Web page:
Psychopathy is a developmental disorder that is associated with specific kinds of behavior. Psychopathic behavior causes are mostly biological. In studies made with several inmates showed that those with psychopathic traits, present several abnormalities in their brains, mainly in the anterior insula, anterior midcingulate cortex, somatosensory cortex and amygdala which are the parts of the brain which regulate empathy, fear and decision making processes.

These studies also showed activity in the Ventral Striatum when showed pain, which is the part of the brain that controls pleasure. While psychopathy is caused by abnormalities in the brain, childhood upbringing may also generate changes in the brain chemistry that can result later in real psychopathy. In other words, psychopaths lack empathy, cannot distinguish right from wrong, may like pain or watching someone in pain and have no fear of consequences. But this is all biological, they really do not have control over it.

Since sociopathy also stems from ASPD, this disorder shares several traits, with psychopathy. The main difference is that sociopaths do have a sense of morality, but this is not well adjusted to society standards. This may be thanks to a different or traumatic childhood upbringing or due to a belief system that’s ingrained in the individual’s mind. Perhaps the most identifiable difference between the two, is that sociopaths do have a moral compass and can discern right from wrong, but their right and wrong differ greatly from what we think is normal. They can also form real relationships with people, but only a few and generally they are like minded. This, in addition to the other traits that people with ASPD present, is what makes sociopaths volatile and even dangerous in some cases.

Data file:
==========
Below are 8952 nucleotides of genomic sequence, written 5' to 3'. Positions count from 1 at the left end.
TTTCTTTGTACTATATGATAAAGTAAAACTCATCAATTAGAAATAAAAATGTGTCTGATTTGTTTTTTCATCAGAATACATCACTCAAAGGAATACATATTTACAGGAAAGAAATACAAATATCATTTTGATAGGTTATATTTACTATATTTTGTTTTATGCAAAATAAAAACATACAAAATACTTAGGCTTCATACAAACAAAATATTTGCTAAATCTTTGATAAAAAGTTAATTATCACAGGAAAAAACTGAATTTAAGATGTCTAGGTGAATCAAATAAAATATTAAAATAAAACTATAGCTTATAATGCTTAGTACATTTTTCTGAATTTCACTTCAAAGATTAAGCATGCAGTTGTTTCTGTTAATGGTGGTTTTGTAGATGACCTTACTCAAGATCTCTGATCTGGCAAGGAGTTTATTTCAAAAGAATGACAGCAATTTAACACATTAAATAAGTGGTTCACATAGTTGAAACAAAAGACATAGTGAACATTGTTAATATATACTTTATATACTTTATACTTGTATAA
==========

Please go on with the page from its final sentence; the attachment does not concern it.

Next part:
Psychopathy and sociopathy is considered almost untreatable, as people with these disorders are very hard to identify and tend to think that they do not need any treatment. “Antisocial personality disorder is very difficult to treat. People with antisocial personality disorder may also need treatment for other conditions, such as depression, anxiety or substance use disorders. The best treatment or combination of treatments depends on each person's particular situation and severity of symptoms.” (Mayo Clinic, 2012). Techniques such as psychotherapy, help groups, interventions and even some medications have proven to substantially help in the development of people with Antisocial Personality Disorders such as psychopathy and sociopathy.


While not clear, there certainly are differentiators between the terms psychopath and sociopath. Even though this is believed to be true, there’s still a lot to be researched and understood about both mental conditions and Antisocial Personality Disorder in general. Psychologists still need to set a final definition for both terms or mix them into a single term completely. These are two of the most important disorders and should not be taken lightly. Media has constantly misrepresented people that suffer from any of these conditions to the point and everyday language. Once a definition is set for both terms and media starts representing accurately people who has any of these conditions, ordinary people will start to take seriously these diseases and give them the respect and admiration they deserve.